Berlin: 3.5 Million residents, 12 boroughs and endless opportunities to get from A to B. At first sight the complicated network of lines seems pretty chaotic. We shed some light onto the darkness and present you the most important means of traffic in the city:
The typical beige-red S-Bahn-Trains not only shape the image of the city, they are also one of the most important means of transportation. There is a total of 15 lines and most of the time the trains travel above ground. The Ringbahn (Line 41 & 42) goes in circle around the city core in both directions; within the ring you find a major east-west-connection (Line 5, 7 & 75) and a major north-south-connection (Line 1, 2 & 25). Outside of the ring different lines of the S-Bahn lead out of the city, even deep into rural Brandenburg.
As the name suggests, the U-Bahn is an underground railroad, and at least in the city center most lines stick to this name. Only the lines U1 and U2 travel partly on an elevated railway viaduct above the streets. U-Bahn-Trains are generally a little smaller than S-Bahn-Trains and they are painted entirely yellow. Right here at Industriepalast Hostel you find line U1 which takes you to the best spots in trendy Kreuzberg, further to Schöneberg and even to the shopping area Kurfürstendamm in the west of Berlin.
Streetcar & Metrotram
In addition to S-Bahn and U-Bahn yellow streetcars can be found especially in the eastern parts of Berlin. Their tracks run mostly right on the street. The common network plans usually only include S-Bahn and U-Bahn; special network plans for the tramway can be found at any stop. Tramway lines called “Metrotram” typically go more often than other lines. Here at Warschauer Straße line M10 is waiting for you to take you deeper into Friedrichshain and the hip area Prenzlauer Berg, including Mauerpark, where Berlin’s most popular vintage and flea market takes place every weekend.
Scarcely anything in Berlin is as complicated as the network of busses. An almost infinite number of lines with various names wind through the streets of the city, following an order that is hard to fathom – even established residents know hardly more than a handful of bus lines. If you want to use the bus it is best to get all information concerning the connection and required changes beforehand. It is common practice here in Berlin to enter the bus at the front and to show the ticket to the driver or buy one on the spot. One of the most important bus lines is Bus TXL which takes you from Alexanderplatz, Hauptbahnhof or Zoologischer Garten to the Airport Berlin Tegel (TXL).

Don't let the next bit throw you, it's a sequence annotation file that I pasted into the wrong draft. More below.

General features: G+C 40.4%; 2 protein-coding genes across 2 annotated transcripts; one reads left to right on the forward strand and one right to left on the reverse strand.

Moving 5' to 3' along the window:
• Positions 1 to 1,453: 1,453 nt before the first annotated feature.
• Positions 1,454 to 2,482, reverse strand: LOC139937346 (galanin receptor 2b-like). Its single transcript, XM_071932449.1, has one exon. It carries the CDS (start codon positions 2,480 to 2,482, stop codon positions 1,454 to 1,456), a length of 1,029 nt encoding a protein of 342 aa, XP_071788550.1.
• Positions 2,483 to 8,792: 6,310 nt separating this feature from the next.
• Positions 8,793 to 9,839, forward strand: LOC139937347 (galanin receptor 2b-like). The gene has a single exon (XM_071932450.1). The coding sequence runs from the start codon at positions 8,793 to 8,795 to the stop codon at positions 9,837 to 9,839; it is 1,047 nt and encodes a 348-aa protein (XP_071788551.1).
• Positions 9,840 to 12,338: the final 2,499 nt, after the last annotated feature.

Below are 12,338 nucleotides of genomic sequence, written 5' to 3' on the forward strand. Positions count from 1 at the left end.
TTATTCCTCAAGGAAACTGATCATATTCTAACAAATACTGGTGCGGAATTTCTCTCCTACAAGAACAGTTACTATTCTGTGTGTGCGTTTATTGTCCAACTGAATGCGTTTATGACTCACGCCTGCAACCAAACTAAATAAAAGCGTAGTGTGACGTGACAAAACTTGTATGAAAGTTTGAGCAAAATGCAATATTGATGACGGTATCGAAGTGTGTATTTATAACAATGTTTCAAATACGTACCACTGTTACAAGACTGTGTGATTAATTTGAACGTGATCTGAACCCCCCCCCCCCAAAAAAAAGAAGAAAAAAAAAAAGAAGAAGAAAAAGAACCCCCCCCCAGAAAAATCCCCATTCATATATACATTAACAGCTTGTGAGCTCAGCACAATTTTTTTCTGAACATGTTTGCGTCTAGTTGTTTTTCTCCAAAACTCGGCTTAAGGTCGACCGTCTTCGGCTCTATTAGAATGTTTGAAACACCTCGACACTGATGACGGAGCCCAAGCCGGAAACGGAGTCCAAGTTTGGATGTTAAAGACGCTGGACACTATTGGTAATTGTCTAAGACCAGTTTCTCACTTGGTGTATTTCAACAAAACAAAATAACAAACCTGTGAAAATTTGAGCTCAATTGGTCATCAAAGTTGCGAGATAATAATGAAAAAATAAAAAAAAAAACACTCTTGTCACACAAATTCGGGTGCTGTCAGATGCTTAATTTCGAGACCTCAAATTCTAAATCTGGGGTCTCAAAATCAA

What else is around?
In addition to the S-Bahn some regional trains pass through the more important stations. The trains, usually painted red, are much faster than the S-Bahn-Trains, but go not as often and don’t stop everywhere on the way.
Taxicabs, too, are a feature of the streetscape, but they are usually more expensive than public transportation. It can be worth it for short hauls – if it is only a short distance always say “Kurzstrecke” beforehand, then it’s normally only 4,- €.
How often do the trains go?
During peak hours S-Bahn and U-Bahn trains go at least every 5 minutes; earlier in the morning or later at night only every 7 to 20 minutes. During the week they knock it off between 0:30 and 4:30 a.m., but often there is some night bus instead. On the weekend the trains run through the night.
What kind of ticket do I need?
Tickets can be purchased at the white and yellow ticket machines at every station. There are single fare tickets but if you are planning to use public transportation more than twice on one day go get a daysaver ticket. In the city a “Tageskarte AB” for 6.70€ is enough, only if you want to get out of the city (for instance to Airport Berlin-Schönefeld SFX) you need a ticket “Berlin ABC”. If you are staying here for a couple of days it is often worth getting a “Berlin Welcome Card”, which can be purchased directly at our reception.
Unlike in other cities you won’t find a turnstile system in the train stations, still you shouldn’t dodge the fare: ticket inspectors roam the trains quite often and who gets caught pays much more.
How do I find my connection?
If you still have troubles navigating through the jungle of public transportation we are always happy to look up a connection for you here at the reception. Smartphone users can download the free app “Allryder”, which leads you accurately from A to B and always back to Industriepalast Hostel.
Have heaps of fun checking out the endless opportunities of public transportation in Berlin,
Blogger at Industriepalast Hostel
is Berliner by choice and a passionate backpacker himself. As a receptionist he knows the real hostel life; as a blogger he's been writing for Industriepalast Hostel's Berlin blog since 2014.